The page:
Decoding United States’ Haley

Decoding United States’ Haley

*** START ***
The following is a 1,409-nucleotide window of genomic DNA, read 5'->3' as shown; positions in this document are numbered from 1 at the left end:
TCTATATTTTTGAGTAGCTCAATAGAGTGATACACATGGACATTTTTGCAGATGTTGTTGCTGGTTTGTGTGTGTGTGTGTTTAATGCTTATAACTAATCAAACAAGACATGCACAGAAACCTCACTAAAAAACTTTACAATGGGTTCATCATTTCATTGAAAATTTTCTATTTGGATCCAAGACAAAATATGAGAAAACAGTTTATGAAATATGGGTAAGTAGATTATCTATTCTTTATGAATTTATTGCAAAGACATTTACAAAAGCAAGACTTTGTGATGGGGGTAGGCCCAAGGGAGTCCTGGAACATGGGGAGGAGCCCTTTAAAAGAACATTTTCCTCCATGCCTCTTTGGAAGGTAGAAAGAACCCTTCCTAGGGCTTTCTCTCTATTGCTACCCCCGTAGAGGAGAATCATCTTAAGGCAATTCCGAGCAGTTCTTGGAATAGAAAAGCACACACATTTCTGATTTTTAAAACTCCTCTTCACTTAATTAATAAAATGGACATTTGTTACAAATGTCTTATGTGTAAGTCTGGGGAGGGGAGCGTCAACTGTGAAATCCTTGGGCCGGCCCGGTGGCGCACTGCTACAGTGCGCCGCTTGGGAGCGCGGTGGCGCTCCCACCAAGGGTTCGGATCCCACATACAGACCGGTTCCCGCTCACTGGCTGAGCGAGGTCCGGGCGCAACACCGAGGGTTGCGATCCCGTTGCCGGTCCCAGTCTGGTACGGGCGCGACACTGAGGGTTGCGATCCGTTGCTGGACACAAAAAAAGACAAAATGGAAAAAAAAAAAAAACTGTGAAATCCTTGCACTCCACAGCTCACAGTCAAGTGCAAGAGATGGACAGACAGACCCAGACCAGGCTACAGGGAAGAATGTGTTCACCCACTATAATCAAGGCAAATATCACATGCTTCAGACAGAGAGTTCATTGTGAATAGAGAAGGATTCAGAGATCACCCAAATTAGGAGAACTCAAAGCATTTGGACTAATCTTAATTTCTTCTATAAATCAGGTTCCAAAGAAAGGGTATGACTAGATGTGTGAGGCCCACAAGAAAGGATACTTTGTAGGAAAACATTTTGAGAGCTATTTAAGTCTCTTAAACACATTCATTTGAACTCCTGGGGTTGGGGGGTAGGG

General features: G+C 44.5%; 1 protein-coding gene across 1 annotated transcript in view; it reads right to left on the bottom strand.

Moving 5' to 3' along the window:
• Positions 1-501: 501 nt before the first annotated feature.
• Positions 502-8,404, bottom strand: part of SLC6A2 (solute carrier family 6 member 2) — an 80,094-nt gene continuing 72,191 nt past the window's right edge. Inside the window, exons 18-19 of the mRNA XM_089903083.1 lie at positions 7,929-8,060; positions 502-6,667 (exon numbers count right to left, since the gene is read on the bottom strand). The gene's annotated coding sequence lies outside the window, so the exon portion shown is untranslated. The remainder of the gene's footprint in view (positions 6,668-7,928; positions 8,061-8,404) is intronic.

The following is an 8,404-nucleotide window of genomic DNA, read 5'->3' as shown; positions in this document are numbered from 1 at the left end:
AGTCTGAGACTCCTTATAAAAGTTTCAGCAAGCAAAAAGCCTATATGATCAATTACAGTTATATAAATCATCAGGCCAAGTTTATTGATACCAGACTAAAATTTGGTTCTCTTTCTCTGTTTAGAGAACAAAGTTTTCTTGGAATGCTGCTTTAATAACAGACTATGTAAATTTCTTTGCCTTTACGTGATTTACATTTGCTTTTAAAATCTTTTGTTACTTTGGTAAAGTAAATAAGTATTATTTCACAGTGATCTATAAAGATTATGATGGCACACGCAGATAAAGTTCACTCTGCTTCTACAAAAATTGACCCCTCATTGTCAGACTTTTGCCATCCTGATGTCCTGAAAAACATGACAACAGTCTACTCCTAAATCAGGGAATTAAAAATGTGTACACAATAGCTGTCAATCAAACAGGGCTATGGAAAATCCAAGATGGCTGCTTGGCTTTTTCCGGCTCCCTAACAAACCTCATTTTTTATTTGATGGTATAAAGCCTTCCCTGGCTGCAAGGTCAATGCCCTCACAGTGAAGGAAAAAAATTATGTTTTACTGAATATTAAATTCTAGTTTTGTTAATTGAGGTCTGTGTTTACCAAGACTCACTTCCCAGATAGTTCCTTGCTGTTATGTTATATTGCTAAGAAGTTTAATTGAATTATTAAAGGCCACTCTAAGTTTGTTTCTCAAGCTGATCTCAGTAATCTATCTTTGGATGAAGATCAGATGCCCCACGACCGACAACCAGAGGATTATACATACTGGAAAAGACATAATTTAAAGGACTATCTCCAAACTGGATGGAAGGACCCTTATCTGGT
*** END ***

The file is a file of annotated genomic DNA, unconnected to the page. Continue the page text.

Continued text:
In a statement that could be held to be a harbinger of United States approach towards South Asia, the country’s ambassador to the United Nations, Nikki Haley stated that ““It’s absolutely right that this administration is concerned about the relationship between India and Pakistan and very much wants to see how we de-escalate any sort of conflict going forward”. Amb Haley’s statement indeed comes as a surprise given the rather isolationist instincts of the Trump Administration and the general reluctance to involve the United States in “faraway” conflicts. There is also another context to Haley’s remarks: the Trump administration has indicated a retrenchment of United States’ commitment(s)- financial and other- to the United Nations. This has been interpreted as downplaying United States’ “ soft power” and diplomacy. Why then has Amb Haley stated what she has? And what do her statements mean? The statements come in the wake of doctrinal review of sorts of the nuclear doctrines of India and Pakistan. While India has not disavowed its “ no first use” policy, but it has reformulated its strategy in dealing with Pakistan. This reformulation termed as “ Cold Start” aims to deal with Pakistan- either in the event of a conventional or non- conventional attack on India-, by slicing Pakistani territory – or , in other words, dismembering the country. Pakistan , on its part, has responding by developing an arsenal of small, tactical nuclear weapons. Both these developments give short shrift to the conventional nuclear deterrence paradigm that obtains between the two countries. In the new schemata, the decision making calculus that governs both India and Pakistan in terms of nuclear weapons use, is hostage to either miscalculation or even adventurism. The prospect of even a “localized” nuclear exchange cannot then be ruled out.( This is not as oxymoronish as it seems). Given that this scenario will not only be disastrous for the region and even the world in terms of human , economic, ecological and other costs and will entail system instability, pre-empting it( not in the conventional sense of pre-emption in international law and politics) might have concentrated the minds of the Trump administration’s strategists and national security advisers and hence account for Haley’s remarks. Two major conclusions flow from this development. One is that , contrary to popular opinion and analysis, United States under Trump will not be as isolationalist as has been supposed. The Trump administration is likely to be activist but the nature and form of this activism cannot be deciphered with clarity at this point in time. Second, given this putative or indicative activism, states across the world cannot take each other for granted. This has a resonance for the conflict dyad between India and Pakistan. Neither country is no entirely off the radar, so to speak. What goes on within and without, will be , in the least monitored. What, given this, should be the key take away for both Pakistan and India? Good, prudent , peaceful and peacable relations is the obvious answer. Key to all is Kashmir.

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